India plans to boost tourism, travel in annual budget: Report

India plans to boost tourism, travel in annual budget: Report

India is planning to cut taxes on travel and tourism in next month’s federal budget and give more incentives to the $210 billion sector, government sources said, hoping to boost economic growth and create more jobs. The move could add to a domestic tourism boom in the world’s second most populous nation, where low inflation and rising incomes are changing lifestyles and consumption patterns of an estimated 250 million middle-class Indians. With scores of destinations introduced on airline routes last year, air travel is also surging.

India’s tourism sector grew over 10 percent in the six months ending September, compared to near 8 percent in the year-ago period. According to an industry report, tourism employs 40 million people in India and could add 10 million jobs in a decade.

“We’ll announce measures in the budget to promote investment in the tourism sector,” a top finance ministry official told Reuters, adding that Finance Minister Arun Jaitley favours lowering a 28 percent tax on hotel tariffs, and offering incentives to attract private investments.

If the moves come about, companies expected to benefit include airlines like IndiGo, owned by InterGlobe Aviation, and Jet Airways and hotel operators such as Indian Hotels, that owns the Taj Mahal chain and EIH Ltd that operates the Oberoi hotels in India. Tour operators including Cox & Kings and Thomas Cook are also likely to gain.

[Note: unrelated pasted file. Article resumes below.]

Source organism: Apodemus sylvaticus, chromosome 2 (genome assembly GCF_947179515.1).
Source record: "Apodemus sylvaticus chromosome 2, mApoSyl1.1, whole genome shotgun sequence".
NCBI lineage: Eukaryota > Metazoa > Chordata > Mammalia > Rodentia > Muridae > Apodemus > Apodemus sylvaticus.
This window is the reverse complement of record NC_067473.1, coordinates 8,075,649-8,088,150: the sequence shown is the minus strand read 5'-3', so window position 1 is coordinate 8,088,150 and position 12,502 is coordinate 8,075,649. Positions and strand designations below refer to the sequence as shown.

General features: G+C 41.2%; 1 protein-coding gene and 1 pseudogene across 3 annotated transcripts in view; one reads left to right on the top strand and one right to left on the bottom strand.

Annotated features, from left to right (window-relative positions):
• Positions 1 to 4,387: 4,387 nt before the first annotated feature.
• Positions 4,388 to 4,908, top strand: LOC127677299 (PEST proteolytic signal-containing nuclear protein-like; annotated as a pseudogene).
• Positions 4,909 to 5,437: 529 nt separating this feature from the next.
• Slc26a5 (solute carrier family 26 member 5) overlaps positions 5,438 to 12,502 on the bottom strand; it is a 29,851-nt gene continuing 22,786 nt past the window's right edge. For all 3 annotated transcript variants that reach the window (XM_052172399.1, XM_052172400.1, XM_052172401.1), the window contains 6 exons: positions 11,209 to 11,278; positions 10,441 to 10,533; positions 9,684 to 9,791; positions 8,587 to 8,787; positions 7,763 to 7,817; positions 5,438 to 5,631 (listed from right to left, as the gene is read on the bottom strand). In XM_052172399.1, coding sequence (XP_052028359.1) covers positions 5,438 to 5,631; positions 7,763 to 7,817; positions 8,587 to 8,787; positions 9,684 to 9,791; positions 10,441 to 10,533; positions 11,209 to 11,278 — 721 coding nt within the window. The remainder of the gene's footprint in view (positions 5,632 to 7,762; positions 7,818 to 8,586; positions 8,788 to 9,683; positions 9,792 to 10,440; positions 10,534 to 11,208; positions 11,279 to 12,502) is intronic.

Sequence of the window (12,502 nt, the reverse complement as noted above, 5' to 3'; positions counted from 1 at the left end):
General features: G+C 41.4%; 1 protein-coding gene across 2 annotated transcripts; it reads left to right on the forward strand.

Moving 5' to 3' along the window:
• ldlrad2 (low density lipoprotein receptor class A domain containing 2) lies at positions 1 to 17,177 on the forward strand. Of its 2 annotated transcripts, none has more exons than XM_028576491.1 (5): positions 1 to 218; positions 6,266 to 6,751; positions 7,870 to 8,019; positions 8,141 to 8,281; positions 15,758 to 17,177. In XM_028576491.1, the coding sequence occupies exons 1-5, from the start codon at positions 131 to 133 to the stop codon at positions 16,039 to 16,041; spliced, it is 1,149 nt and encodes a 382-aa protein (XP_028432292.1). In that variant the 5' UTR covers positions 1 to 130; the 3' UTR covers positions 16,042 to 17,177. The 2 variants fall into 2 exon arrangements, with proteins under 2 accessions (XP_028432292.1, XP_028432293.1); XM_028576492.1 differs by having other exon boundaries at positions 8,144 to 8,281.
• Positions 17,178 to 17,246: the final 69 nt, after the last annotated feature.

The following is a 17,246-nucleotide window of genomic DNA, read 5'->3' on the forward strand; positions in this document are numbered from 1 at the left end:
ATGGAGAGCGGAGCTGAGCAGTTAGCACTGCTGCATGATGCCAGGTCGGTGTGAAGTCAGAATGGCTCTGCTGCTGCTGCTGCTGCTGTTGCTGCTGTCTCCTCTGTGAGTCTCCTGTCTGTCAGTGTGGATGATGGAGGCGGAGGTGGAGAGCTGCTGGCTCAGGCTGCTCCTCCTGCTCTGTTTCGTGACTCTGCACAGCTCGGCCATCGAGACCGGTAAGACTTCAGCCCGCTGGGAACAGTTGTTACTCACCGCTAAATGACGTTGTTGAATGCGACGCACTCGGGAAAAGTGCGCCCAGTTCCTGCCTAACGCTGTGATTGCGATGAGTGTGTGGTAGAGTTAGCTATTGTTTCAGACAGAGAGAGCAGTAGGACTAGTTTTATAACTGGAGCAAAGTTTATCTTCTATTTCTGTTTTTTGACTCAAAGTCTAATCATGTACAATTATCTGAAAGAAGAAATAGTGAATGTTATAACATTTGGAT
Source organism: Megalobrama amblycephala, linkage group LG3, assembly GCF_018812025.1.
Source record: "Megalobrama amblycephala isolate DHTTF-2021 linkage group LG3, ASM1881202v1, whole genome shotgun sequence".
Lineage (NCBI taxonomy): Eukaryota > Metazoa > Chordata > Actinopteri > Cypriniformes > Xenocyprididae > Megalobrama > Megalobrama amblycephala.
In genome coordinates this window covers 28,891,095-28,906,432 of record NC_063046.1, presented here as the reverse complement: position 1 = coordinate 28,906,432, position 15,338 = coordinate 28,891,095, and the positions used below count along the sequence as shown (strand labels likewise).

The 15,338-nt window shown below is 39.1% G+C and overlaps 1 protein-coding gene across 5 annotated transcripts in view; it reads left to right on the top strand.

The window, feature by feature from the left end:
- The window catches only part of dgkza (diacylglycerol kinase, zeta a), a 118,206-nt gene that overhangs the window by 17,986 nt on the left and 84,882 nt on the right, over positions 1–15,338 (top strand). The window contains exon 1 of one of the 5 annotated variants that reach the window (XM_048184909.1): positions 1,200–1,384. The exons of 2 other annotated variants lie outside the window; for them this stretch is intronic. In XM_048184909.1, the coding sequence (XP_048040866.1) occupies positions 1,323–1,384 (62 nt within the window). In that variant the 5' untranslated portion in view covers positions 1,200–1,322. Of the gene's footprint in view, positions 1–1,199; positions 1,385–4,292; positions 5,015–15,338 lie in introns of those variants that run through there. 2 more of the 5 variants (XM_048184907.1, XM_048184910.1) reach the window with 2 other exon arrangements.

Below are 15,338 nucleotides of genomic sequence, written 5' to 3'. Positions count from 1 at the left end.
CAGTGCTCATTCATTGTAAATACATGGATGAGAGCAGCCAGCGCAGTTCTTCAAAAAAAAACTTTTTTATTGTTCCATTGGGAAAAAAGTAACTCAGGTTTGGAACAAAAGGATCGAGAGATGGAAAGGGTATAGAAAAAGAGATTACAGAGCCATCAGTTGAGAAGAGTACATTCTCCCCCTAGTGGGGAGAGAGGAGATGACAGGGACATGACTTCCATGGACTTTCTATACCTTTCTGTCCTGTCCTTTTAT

In India tourists, on average, pay 30 percent tax on hotel rooms and travel compared with less than 10 percent in Singapore, Thailand and Indonesia, said Pronab Sarkar, president of the Indian Association of Tour Operators (IATO). Another government official said the budget was likely to “significantly” raise allocations for tourism infrastructure and raise income tax exemptions on investments in new hotels.

A third official, who is aware of the finance ministry’s pre-budget consultations with industry groups, said Jaitley was expected to lower income tax on corporate profit, offer tax incentives on hotel construction, allocate more funds for new tourist trains and building roads to tourist destinations.

The government will offer incentives to more regional airlines this year to cover new, under-served airports, the official added. All three officials, who spoke on condition of anonymity, declined to provide numbers or share further details.

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